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Tom Ze: Com Defeito de Fabricacao

Tom Ze, the slightly zany, incurably creative singer-producer-composer, is from Brazil, yes. He is, for the record, an important veteran figure in the Tropicalia movement of the late ’60s in which restless Brazilian musicians sought to interweave influences from pop and jazz and their native soil, to the dismay of purists.

But, most importantly, Tom Ze is from the land of Tom Ze, a place where fetching tunes, bizarre asides, and undulating Brazilian rhythmic vigor all meet, along with other sounds you can’t quite place. Ze’s long-awaited follow-up to Hips of Tradition, his last album on Luaka Bop, has finally arrived, in the form of the thoroughly charming and strange Com Defeito de Fabricacao (Fabrication Defect) (Luakabop 46953; 36:45). Unison lines, ideas reminiscent of art rock, and strange textures pop up in unexpected places, but the whole thing grooves with a kind of self-motivated inevitability-the hallmark of all innovative art that actually works.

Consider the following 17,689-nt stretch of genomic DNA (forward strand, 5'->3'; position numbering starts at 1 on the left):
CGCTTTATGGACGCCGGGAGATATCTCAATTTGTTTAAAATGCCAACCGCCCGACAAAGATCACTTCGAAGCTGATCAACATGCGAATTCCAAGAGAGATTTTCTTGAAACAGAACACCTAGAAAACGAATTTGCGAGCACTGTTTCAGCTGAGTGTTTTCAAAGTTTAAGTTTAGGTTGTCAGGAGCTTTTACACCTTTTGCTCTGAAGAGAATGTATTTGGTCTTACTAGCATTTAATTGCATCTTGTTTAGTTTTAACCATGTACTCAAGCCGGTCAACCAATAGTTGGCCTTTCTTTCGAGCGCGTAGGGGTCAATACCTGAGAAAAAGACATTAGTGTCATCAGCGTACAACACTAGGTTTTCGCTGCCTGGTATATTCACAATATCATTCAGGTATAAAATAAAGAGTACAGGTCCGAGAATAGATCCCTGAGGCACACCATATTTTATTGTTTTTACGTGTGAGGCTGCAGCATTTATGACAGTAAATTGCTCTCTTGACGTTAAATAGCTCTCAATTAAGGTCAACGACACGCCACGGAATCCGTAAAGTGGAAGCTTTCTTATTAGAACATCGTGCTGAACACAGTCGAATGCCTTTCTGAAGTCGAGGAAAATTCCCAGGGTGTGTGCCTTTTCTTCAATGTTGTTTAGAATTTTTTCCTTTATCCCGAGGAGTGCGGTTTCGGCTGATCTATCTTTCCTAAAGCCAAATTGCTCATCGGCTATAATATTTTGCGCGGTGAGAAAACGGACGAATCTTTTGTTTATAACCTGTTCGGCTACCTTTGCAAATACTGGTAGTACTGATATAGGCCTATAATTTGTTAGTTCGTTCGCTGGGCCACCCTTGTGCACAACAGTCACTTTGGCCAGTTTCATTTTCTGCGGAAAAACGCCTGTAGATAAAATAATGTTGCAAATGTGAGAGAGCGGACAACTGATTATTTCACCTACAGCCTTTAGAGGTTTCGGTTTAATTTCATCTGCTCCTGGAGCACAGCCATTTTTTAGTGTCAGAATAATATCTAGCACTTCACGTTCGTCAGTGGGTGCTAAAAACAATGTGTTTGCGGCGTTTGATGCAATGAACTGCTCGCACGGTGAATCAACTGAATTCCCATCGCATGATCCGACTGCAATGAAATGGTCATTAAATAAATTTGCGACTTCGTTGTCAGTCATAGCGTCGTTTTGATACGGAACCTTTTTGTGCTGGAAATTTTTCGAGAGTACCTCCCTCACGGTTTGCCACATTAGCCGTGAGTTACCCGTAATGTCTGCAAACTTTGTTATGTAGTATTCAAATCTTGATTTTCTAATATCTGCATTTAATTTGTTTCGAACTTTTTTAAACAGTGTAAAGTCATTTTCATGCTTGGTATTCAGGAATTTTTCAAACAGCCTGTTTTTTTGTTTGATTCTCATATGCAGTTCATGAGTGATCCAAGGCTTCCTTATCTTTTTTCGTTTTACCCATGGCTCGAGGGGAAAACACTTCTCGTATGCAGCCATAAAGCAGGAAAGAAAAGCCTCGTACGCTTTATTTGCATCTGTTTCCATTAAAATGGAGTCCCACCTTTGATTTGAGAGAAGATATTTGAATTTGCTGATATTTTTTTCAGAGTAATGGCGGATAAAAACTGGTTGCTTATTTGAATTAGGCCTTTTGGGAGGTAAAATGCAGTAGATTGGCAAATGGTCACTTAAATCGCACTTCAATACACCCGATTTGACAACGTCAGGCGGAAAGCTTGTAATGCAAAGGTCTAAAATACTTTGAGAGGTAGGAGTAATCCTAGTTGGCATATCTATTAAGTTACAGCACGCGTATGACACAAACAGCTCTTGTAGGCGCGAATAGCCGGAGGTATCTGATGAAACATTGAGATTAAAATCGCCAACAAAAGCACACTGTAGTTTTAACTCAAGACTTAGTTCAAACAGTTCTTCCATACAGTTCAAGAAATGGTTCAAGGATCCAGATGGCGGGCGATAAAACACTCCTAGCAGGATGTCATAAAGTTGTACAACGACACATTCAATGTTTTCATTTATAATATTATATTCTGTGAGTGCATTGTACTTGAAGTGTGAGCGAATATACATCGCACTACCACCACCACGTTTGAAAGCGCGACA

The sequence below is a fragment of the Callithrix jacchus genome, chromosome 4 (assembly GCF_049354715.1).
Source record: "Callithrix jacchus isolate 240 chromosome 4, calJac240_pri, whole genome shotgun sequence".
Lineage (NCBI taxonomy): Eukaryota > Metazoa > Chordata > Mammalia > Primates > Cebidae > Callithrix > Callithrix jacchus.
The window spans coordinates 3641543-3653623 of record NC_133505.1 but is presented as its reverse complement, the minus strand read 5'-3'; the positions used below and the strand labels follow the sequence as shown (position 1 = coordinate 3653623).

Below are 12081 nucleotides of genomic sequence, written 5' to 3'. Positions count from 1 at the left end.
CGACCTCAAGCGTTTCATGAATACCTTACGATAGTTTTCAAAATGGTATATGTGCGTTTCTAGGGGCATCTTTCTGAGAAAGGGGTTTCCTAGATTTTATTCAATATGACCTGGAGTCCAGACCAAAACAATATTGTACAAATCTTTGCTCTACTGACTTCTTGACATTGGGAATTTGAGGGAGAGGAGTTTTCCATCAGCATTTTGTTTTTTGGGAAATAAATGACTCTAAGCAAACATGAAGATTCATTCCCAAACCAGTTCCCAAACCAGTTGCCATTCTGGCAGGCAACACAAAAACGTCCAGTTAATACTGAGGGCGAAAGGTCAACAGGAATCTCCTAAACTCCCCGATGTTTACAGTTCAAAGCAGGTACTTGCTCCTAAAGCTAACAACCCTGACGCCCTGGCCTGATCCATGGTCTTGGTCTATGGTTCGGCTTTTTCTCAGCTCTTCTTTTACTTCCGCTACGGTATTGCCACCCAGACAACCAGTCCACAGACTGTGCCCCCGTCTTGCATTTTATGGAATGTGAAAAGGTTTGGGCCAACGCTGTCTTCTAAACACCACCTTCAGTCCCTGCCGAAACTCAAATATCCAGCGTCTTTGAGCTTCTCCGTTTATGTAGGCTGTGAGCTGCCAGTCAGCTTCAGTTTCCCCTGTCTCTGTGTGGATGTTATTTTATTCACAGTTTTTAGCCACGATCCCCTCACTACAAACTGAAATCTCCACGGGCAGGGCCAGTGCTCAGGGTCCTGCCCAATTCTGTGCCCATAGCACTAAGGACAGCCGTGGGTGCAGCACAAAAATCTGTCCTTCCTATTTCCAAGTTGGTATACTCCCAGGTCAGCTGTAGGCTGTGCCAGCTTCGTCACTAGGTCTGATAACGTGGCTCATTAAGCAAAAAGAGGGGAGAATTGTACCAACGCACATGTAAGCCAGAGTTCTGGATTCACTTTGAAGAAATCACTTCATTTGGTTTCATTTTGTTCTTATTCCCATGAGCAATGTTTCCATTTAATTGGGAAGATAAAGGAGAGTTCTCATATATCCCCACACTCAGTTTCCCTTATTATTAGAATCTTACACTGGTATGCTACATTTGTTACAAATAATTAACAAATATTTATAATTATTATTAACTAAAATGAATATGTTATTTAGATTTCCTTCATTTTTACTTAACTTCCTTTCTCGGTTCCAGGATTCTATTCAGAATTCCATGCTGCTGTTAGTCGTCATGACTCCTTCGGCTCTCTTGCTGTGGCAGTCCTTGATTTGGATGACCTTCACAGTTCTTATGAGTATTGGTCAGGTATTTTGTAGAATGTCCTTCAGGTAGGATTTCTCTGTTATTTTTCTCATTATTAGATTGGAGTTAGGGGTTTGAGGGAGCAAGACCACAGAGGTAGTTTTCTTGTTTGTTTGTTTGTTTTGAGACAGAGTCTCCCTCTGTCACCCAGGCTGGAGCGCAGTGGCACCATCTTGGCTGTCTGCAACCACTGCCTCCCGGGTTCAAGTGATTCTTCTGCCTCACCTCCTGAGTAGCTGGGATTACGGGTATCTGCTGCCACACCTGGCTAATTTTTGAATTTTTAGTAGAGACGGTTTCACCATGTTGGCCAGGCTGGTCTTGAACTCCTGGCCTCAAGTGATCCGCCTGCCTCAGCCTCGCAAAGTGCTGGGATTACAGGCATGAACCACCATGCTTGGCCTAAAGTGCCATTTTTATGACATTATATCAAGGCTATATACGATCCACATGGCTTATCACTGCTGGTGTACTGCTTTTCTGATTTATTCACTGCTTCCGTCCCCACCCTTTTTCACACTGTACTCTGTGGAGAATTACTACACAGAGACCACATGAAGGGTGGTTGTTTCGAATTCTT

It’s a pleasure to hear Ze’s studiocraft in action, with constructs of electric and acoustic instruments, stitched together with a taste for quirky juxtapositions, but always serving musical ends. Fittingly, Luaka Bop has announced plans for release of a remix of the project, which poses as a kind of comic sci-fi concept album. The theme: humanity’s “defects,” our weakness for desires and emotional vulnerability, are weighed against the inhumanity of a mechanized, media-dulled world. But you don’t have to understand the lyrics to get the feeling. It all ends in an accordion-abetted frenzy on the closing “Xiquexique.” Accidentally or providentially, Ze’s latest construction sounds up to date in the late ’90s, in an age when cut-and-paste and genre-shuffling are operative modes. But few do it with such natural, seductive ease. Tom Ze is one of a kind, and he’s back, thankfully.

Originally Published